Mr Lim Swee Say, Secretary-General, NTUC
Ladies and gentlemen
1 It is a pleasure for me to join you for the launch of the Healthcare Cluster Tripartite Workgroup this morning. One of the key focus of the workgroup is on raising productivity of the healthcare sector.
Driving Healthcare Productivity in the Healthcare Sector
2 Over the past year, I have seen how our public healthcare clusters have continuously sought to innovate to better meet the healthcare needs of Singaporeans. In fact, in the Economist article this week (8 Sep 2012) on “Rethinking the welfare state – Asia’s next revolution”, the article cited that Asia’s governments can seek inspiration from “tiny Singapore, where government spending is only one fifth of GDP but schools and hospitals are among the best in the world.”
3 Our public healthcare clusters play a critical role in driving healthcare productivity. For many years, they have put in place cross-profession continuous improvement teams working on various projects to review and enhance the provision of healthcare services, through the application of process management tools such as LEAN methodology and Kaizen philosophy. I understand that our public healthcare clusters worked very hard to put up their respective exhibits today, to showcase and share the productivity initiatives they have introduced, or will be introducing within their clusters very soon. All of these projects have or are expected to result in improved productivity – be it through job redesign, improved workflow, or assistive technology. This exhibition will enable our public healthcare institutions to learn from each other’s efforts, and explore how these initiatives can be adapted within their respective clusters.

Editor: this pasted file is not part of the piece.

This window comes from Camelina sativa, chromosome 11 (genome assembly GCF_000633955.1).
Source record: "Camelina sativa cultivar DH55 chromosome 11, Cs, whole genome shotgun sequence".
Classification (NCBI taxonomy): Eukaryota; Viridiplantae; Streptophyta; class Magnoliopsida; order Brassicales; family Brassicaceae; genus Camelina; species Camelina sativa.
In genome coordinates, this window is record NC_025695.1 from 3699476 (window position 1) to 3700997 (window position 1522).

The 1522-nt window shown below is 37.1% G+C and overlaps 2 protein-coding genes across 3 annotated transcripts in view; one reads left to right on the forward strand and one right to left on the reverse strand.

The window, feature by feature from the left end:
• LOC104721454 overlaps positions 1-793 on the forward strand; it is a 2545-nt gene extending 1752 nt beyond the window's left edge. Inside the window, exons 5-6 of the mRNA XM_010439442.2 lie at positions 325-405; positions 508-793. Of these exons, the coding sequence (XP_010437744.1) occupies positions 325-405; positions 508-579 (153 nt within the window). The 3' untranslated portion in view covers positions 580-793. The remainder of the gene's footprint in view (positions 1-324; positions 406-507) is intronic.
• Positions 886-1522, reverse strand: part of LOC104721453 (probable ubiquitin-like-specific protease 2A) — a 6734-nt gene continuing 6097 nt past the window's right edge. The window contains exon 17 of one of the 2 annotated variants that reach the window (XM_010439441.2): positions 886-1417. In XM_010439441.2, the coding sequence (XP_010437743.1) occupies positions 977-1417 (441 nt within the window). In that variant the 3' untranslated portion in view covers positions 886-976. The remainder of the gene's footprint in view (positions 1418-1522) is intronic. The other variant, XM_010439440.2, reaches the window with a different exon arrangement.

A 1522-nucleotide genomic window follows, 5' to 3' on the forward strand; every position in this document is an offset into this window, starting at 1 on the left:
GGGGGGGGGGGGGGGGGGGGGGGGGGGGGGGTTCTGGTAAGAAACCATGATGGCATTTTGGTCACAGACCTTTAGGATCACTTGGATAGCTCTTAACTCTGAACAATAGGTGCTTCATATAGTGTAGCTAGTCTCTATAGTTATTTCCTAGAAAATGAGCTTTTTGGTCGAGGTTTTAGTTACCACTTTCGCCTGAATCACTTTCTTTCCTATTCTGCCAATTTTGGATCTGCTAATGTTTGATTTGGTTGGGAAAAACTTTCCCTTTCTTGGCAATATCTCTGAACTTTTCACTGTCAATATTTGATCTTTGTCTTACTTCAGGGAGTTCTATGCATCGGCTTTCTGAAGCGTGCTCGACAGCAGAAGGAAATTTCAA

4 But why is improving productivity important, especially within the healthcare sector? When productivity improves, patients benefit as our hospitals can offer them more efficient care and service. Our healthcare institutions benefit from efficiency gains and savings in operating costs. And our healthcare workers benefit as well, when productivity improvements lead to better work environments, higher job value, and improved employability of our healthcare workers. By making work more efficient and effective, productivity improvements also contribute to a more motivated workforce with better job satisfaction.